If you are accused of domestic violence, you have a right to hear the charges against you and make a case for your side. An experienced attorney will know how to do this, helping you build your case and showing that you are a good person who is trying to abide by the law.
What happens next in your situation can be very complicated. Whether you are the victim or the accused abuser, you deserve fair treatment under the law, and it’s important to have an experienced lawyer helping you understand your situation.
Your lawyer can help you:
- Decide what to do when the courts are closed, like arrange an interim protective order.
- Handle court appearances and understand legal terms.
- Pursue filing charges with the right authorities.
- Fight your charges in the criminal justice system.
- Handle communications with a partner, spouse or another party who is difficult.
- Ask the judge for measures that protect yourself, your children and your pets.
- Avoid doing and saying things that may harm your case.
- Try to preserve important things in your life, like your parental rights and your freedom.
Take a Look at These Maryland Protective Order Resources:
- Domestic Violence Information From the Maryland Courts
- Find a Maryland Domestic Violence Attorney
- Case Evaluation (Online Request Form)
- Case evaluation by phone: (410) 753-4611.
Frequently Asked Questions About Domestic Violence
Every situation is unique, so we encourage you to reach out to us for an initial evaluation that will help you understand how to handle a domestic violence situation in Maryland. The Q&As below provide general information that may or may not apply to your specific circumstances.
Q: Is domestic violence a criminal charge?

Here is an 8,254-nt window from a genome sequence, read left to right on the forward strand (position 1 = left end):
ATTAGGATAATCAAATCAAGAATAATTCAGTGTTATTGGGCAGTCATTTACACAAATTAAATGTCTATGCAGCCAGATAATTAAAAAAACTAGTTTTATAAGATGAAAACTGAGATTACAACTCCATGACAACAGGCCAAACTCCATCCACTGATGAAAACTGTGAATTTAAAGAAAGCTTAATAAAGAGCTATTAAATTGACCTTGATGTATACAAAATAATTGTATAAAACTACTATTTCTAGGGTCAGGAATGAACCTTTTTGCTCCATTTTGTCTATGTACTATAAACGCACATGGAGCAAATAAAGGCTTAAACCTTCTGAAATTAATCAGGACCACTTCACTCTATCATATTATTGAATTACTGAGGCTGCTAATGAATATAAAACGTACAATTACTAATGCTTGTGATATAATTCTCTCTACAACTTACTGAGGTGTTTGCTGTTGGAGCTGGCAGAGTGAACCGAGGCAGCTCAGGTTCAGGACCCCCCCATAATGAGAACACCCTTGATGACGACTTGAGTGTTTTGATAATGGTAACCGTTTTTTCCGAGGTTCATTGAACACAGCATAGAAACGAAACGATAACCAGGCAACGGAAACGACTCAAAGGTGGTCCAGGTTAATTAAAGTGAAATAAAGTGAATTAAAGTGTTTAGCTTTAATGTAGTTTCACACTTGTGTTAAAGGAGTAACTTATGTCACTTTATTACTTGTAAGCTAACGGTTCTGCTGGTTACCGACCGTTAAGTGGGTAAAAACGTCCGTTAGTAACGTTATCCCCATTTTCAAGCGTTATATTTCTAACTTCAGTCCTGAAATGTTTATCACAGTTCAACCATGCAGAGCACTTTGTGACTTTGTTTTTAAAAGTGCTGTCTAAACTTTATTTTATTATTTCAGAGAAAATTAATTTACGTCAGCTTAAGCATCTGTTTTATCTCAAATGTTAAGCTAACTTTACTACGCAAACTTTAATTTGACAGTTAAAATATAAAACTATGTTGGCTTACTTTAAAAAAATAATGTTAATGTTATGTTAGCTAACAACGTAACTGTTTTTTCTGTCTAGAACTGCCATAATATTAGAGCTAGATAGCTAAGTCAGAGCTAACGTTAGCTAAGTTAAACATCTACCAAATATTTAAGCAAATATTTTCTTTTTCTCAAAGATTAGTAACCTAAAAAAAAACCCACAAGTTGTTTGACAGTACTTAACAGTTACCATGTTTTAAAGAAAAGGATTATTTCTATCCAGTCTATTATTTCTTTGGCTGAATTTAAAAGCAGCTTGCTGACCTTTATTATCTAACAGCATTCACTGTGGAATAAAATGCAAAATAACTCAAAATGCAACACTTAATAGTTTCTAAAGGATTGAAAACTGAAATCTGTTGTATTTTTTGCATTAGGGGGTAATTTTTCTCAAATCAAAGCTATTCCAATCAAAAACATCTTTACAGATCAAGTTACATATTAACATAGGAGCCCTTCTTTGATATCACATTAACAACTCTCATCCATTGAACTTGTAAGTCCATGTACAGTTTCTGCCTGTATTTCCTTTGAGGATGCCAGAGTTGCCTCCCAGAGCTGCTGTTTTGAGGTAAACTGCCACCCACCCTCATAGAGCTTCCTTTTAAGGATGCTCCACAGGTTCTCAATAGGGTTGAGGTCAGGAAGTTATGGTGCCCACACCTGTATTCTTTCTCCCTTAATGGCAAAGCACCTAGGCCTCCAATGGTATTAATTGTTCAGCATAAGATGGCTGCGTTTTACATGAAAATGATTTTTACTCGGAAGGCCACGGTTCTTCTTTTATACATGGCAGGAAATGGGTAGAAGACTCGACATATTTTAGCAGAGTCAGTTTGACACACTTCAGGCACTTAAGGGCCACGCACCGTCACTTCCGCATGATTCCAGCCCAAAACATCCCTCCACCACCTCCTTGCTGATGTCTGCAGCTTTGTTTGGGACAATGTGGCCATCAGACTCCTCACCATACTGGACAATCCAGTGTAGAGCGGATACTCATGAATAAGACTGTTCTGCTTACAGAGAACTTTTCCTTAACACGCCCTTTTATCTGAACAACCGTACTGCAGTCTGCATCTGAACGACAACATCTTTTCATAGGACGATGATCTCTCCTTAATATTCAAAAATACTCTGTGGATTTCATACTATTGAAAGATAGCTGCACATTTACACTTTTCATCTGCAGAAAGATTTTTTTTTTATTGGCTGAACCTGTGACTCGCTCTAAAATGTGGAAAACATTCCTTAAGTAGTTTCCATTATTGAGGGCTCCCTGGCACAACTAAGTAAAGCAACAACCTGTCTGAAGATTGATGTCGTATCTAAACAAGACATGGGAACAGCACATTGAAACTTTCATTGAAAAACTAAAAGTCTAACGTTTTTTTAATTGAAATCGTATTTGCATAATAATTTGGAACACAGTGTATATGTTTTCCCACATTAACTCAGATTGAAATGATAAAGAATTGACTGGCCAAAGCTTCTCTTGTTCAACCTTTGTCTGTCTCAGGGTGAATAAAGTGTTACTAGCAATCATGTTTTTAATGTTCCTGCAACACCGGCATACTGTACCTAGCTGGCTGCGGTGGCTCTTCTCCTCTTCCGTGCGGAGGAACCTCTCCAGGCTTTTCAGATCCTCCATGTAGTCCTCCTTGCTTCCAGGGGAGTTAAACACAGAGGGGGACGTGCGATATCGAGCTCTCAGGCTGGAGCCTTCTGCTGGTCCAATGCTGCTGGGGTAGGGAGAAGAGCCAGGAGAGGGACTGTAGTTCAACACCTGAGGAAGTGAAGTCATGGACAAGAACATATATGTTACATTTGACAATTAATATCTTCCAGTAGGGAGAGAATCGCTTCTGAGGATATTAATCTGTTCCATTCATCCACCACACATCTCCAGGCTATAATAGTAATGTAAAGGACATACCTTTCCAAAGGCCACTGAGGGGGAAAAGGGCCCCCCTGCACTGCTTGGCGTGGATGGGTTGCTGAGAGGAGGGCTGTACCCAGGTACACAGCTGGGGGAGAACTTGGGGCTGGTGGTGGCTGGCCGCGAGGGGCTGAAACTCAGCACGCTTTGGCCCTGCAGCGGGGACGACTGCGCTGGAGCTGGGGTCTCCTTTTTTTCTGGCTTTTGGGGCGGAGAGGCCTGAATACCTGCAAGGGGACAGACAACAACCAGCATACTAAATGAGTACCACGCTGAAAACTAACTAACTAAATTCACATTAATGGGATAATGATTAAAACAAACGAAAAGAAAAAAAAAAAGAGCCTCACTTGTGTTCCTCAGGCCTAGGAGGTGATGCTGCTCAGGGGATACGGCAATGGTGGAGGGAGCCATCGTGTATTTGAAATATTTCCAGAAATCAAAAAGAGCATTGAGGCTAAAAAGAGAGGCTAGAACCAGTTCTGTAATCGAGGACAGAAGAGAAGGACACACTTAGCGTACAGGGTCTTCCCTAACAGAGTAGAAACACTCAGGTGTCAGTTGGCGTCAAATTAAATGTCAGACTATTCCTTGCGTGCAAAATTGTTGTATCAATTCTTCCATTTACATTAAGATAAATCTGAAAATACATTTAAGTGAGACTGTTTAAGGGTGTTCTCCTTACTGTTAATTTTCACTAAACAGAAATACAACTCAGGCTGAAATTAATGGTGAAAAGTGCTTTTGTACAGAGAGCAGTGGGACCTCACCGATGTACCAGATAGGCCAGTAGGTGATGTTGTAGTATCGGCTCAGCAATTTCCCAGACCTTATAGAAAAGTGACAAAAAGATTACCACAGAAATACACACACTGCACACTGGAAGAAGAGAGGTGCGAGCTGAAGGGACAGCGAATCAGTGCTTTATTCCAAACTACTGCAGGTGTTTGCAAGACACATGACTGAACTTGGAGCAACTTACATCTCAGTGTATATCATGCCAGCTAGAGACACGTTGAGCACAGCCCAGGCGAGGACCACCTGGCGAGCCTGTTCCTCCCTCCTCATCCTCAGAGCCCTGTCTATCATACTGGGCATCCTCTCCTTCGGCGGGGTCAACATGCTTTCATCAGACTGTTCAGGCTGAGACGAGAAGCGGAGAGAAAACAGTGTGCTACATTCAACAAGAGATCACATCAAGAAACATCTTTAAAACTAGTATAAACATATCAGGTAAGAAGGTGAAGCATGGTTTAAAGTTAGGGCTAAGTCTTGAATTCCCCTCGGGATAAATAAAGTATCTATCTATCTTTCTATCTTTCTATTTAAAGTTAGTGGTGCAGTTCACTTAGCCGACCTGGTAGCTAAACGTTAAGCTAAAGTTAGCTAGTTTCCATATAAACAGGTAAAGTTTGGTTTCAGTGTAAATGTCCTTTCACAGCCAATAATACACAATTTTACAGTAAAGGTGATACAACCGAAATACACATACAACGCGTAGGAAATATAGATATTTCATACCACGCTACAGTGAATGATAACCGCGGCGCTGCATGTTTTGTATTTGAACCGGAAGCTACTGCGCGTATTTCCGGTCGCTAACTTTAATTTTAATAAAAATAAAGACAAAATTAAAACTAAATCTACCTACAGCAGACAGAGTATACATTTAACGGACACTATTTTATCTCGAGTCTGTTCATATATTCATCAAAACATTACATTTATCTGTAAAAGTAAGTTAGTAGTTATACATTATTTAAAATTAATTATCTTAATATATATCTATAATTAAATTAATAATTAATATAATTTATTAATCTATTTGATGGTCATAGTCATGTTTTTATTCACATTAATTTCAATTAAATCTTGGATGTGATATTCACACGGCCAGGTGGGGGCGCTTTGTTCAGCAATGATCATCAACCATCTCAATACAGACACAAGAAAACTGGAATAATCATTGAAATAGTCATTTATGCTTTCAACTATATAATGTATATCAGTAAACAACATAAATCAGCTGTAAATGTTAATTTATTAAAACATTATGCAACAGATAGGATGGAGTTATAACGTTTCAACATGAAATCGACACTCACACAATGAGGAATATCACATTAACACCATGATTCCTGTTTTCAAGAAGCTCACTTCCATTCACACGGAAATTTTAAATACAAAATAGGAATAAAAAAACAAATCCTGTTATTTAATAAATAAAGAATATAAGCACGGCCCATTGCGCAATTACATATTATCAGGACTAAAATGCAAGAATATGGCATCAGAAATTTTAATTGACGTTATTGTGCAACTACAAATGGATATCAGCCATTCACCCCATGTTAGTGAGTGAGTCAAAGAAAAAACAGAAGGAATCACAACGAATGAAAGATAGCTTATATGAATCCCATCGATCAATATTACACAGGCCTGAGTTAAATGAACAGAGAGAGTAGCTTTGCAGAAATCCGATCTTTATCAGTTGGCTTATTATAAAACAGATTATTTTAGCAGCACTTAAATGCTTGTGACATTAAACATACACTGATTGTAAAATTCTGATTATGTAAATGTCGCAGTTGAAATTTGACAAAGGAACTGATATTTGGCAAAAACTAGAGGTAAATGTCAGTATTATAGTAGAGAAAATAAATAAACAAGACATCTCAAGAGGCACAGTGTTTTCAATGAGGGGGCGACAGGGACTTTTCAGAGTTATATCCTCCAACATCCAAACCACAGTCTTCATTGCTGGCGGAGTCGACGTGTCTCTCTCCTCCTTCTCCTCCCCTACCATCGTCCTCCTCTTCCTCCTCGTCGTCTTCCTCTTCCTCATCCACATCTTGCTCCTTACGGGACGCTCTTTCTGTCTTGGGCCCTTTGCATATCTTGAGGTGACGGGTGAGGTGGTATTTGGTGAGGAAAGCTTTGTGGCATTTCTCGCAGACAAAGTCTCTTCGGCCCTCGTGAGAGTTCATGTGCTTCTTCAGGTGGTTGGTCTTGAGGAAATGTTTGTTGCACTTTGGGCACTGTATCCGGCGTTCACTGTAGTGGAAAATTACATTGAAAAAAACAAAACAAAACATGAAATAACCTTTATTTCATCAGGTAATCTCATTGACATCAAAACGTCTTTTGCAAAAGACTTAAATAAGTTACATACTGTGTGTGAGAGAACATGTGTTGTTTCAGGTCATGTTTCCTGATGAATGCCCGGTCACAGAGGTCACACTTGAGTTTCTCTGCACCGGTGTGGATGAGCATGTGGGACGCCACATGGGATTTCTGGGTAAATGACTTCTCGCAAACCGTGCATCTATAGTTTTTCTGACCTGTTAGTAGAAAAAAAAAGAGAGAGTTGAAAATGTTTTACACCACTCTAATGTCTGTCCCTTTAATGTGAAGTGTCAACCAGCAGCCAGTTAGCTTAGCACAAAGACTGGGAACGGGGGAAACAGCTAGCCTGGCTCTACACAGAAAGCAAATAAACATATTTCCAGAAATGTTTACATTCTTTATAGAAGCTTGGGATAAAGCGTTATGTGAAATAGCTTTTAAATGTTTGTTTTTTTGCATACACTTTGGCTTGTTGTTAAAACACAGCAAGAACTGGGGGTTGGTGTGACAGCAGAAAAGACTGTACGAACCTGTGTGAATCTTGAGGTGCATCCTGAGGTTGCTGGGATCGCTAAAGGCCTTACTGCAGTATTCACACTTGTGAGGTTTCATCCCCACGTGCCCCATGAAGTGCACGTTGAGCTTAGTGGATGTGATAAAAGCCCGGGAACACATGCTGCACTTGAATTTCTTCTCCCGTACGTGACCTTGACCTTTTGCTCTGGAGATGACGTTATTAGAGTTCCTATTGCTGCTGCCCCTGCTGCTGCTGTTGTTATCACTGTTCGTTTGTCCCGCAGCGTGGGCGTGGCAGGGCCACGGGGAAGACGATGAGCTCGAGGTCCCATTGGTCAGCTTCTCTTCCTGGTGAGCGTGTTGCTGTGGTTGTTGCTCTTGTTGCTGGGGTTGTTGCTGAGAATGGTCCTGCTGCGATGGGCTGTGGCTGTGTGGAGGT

A: In Maryland, there is no specific criminal charge known as domestic violence. These cases often involve first-degree and second-degree assault charges and may involve other charges like stalking or harassment.
Q: Can I get a protective order?
A: In order to get a protective order you must have an intimate household relationship with the person, like a spousal or roommate relationship. For a full list of the qualifying relationships as well as other information, please see our protective order page.
Q: What if my spouse accuses me of domestic violence but it’s a lie?
A: Contact an attorney immediately if you believe someone has falsely accused you of a crime and/or is pursuing charges against you by lying to the authorities. Your attorney can help you take the proper procedures to address this.
Q: How will a domestic violence conviction change my life?
A: If you are convicted of assault or another crime related to domestic violence, you could end up with fines, mandatory classes and/or jail time. You may be barred from visiting certain locations and restricted from having firearms, and your parental rights could be at risk.
More Questions About Domestic Violence? We Have Answers
This is a difficult and emotionally charged time in your life. It’s easy to take bad advice when you’re feeling overwhelmed. Make sure you’re only taking legal advice from a Maryland lawyer who is qualified to assist you with a domestic violence situation.
Be extremely cautious about any advice you receive from friends, family members, your partner/spouse or your partner/spouse’s lawyer because they may be poorly informed or actively working against your best interests. This is not a good time to make assumptions about the facts. You need someone on YOUR side.
Now’s the time to take action to protect yourself and your family. At Zirkin & Schmerling Law, we will help you handle your case with speed and professionalism. We care about our clients and will listen to you with an open mind.
To learn more about your options in a domestic violence situation, contact us today at (410) 753-4611 to get in touch with a qualified, experienced domestic violence lawyer near you in Maryland. We’re here to help you.